The study of Jewish history is continually enriched by the appearance of exciting source materials in unexpected places. In 1947, with the discovery of the Dead Sea Scrolls near the ancient West Bank settlement of Khirbet Qumran, a new chapter opened in early Jewish history. In 2007, with the donation of the aptly named Temple Sinai archives to the College of Charleston, another rich treasury was revealed. While not as momentous as the scrolls, the materials from Sumter’s historic congregation nevertheless promise to open up new vistas in South Carolina and American Jewish history.
This remarkable gift from the trustees of Temple Sinai came to the Jewish Heritage Collection in the Addlestone Library after extensive deliberations by the congregation’s Long Term Planning Committee and timely consultations with officers of JHSSC. Faced with declining membership and an uncertain future, Temple leaders charged the Committee with making the best disposition possible for Sinai’s archives. The decision to give the collection to the College, explained committee member Robert Moses, “was based on what was best to protect and preserve them for the long haul, while assuring their ready accessibility.”
After a flurry of e-mails and phone calls, a team from the College drove to Sumter—Harlan in a College van with photographers Joe and Edie Rubin and Dale with Robert’s daughter Elizabeth—and began packing the precious records. We were overwhelmed by both the wealth of the collection and the heartbreakingly generous gift of its stewards, who had given so much of themselves to Temple Sinai over their lifetimes. While Sumter’s and South Carolina’s Jewish heritage was being saved for posterity by this selfless act, the passing of the torch reflected a sad reality. We knew, as we packed, that the collection was extraordinary and that the congregation deserved everlasting thanks.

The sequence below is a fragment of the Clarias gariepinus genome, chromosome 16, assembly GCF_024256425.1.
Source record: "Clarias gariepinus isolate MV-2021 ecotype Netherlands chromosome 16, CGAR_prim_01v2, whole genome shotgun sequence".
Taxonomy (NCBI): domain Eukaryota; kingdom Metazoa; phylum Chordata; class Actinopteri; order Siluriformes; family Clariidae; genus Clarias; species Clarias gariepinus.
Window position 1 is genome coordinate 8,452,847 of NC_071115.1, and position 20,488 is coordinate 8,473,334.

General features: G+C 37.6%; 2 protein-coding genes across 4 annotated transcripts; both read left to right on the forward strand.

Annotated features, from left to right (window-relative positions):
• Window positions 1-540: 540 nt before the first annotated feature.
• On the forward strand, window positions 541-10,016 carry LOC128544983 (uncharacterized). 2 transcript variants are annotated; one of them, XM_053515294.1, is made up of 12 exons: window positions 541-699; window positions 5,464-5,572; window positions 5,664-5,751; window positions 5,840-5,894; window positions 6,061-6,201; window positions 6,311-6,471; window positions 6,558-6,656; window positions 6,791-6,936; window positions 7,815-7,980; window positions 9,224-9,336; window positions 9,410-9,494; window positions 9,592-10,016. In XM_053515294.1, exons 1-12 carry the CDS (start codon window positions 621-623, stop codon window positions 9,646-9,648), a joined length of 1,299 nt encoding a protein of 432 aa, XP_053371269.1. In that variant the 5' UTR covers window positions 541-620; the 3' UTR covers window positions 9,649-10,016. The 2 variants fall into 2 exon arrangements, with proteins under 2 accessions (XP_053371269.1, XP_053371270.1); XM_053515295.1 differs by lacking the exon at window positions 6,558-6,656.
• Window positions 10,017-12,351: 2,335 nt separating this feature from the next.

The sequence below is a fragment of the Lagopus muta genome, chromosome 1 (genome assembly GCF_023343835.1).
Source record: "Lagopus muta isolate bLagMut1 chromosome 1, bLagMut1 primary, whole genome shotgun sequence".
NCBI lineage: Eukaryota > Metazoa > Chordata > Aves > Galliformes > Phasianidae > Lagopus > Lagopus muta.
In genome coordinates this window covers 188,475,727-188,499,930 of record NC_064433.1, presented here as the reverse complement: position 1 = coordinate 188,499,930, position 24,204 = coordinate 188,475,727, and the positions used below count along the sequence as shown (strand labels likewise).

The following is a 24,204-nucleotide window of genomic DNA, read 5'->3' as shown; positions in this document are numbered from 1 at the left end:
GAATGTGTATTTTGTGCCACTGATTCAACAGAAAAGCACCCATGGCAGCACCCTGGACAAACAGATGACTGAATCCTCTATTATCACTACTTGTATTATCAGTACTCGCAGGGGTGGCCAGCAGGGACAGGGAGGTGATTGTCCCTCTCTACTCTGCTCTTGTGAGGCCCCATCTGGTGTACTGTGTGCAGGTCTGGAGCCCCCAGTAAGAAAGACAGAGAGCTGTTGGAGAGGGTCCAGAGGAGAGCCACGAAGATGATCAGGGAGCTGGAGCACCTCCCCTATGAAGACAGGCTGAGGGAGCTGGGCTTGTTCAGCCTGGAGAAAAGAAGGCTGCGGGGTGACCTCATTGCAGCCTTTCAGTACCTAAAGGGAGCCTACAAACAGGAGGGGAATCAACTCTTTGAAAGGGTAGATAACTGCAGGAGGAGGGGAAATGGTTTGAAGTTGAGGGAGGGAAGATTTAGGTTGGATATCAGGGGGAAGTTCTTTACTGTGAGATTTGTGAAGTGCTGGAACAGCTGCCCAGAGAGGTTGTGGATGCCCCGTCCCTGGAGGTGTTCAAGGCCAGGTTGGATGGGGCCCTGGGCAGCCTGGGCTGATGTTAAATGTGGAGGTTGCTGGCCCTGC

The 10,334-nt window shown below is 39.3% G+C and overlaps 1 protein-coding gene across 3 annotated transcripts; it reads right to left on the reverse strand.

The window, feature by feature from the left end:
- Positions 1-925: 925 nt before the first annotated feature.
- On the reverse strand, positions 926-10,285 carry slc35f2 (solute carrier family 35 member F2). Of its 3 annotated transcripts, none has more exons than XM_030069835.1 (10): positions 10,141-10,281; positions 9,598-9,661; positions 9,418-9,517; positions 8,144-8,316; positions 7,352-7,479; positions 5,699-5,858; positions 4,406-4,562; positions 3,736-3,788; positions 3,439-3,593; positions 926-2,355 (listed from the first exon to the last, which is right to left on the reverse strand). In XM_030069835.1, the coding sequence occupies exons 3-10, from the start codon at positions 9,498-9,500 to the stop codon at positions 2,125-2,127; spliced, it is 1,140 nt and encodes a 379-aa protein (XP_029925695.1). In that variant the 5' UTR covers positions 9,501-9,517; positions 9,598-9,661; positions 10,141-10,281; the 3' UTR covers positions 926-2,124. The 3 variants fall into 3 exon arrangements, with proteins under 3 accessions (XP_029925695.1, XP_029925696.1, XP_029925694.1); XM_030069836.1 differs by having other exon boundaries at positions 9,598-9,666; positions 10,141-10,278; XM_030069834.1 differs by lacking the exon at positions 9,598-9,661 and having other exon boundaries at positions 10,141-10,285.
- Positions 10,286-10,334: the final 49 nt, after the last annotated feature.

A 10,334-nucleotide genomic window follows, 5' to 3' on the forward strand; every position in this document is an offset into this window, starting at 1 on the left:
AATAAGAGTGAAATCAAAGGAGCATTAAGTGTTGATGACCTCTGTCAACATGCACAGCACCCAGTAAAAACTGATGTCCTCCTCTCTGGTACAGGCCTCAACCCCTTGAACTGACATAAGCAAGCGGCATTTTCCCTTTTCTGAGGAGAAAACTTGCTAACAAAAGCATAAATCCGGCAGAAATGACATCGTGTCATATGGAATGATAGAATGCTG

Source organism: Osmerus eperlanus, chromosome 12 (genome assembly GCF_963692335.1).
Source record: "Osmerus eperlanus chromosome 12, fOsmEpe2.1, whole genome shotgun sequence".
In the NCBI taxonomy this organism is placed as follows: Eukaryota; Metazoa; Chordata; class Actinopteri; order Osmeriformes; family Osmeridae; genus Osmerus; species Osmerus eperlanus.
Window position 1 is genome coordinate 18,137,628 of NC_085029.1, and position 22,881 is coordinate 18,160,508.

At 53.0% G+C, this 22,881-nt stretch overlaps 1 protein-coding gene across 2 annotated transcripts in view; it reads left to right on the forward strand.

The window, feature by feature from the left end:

Sumter’s illustrious Jewish past began in the 1820s. Early settlers included members of the Moïse and Moses families from Charleston, whose descendants gave Temple Sinai the papers of their forebears. Intellectual luminaries such as Isaac Harby, whose daughter Octavia settled in Sumter, and Penina Moïse, who refugeed there with her sister and niece during the Civil War, are well represented in the collection.
The Temple’s gems include a manuscript prayer book penned by Harby and bound together with the discourse he delivered before the Reformed Society of Israelites in 1825 on the first anniversary of the organization. Here was a cornerstone of the American Reform movement: handwritten prayers, in Hebrew and English, of the first Reform services held in America, and an extremely rare first edition of Harby’s Discourse. We also were thrilled to find a letter Harby had written to John C. Calhoun in 1816, a published copy of Harby’s play Gordian Knot, written in 1810 before his 19th year and corrected by his own hand, and the original script of Tutoona, or the Indian Girl, a drama composed by Isaac’s brother George Washington Harby and performed in New Orleans’ American Theater in 1835.